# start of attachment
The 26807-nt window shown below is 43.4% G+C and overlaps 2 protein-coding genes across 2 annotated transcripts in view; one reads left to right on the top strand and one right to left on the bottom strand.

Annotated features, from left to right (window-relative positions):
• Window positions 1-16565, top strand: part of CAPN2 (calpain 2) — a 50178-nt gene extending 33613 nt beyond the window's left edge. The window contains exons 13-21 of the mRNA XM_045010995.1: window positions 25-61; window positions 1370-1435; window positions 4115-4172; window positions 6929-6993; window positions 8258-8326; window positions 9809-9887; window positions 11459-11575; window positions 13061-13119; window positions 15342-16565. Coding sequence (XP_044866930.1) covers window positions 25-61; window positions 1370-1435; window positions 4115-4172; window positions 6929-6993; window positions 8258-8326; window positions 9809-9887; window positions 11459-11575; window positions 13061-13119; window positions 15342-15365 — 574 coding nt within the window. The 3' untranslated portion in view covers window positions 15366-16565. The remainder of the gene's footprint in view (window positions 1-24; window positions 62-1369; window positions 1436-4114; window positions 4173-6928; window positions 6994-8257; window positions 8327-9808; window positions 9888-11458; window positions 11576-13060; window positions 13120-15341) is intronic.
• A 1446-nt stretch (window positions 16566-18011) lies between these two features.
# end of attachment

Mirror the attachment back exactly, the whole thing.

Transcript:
The 26807-nt window shown below is 43.4% G+C and overlaps 2 protein-coding genes across 2 annotated transcripts in view; one reads left to right on the top strand and one right to left on the bottom strand.

Annotated features, from left to right (window-relative positions):
• Window positions 1-16565, top strand: part of CAPN2 (calpain 2) — a 50178-nt gene extending 33613 nt beyond the window's left edge. The window contains exons 13-21 of the mRNA XM_045010995.1: window positions 25-61; window positions 1370-1435; window positions 4115-4172; window positions 6929-6993; window positions 8258-8326; window positions 9809-9887; window positions 11459-11575; window positions 13061-13119; window positions 15342-16565. Coding sequence (XP_044866930.1) covers window positions 25-61; window positions 1370-1435; window positions 4115-4172; window positions 6929-6993; window positions 8258-8326; window positions 9809-9887; window positions 11459-11575; window positions 13061-13119; window positions 15342-15365 — 574 coding nt within the window. The 3' untranslated portion in view covers window positions 15366-16565. The remainder of the gene's footprint in view (window positions 1-24; window positions 62-1369; window positions 1436-4114; window positions 4173-6928; window positions 6994-8257; window positions 8327-9808; window positions 9888-11458; window positions 11576-13060; window positions 13120-15341) is intronic.
• A 1446-nt stretch (window positions 16566-18011) lies between these two features.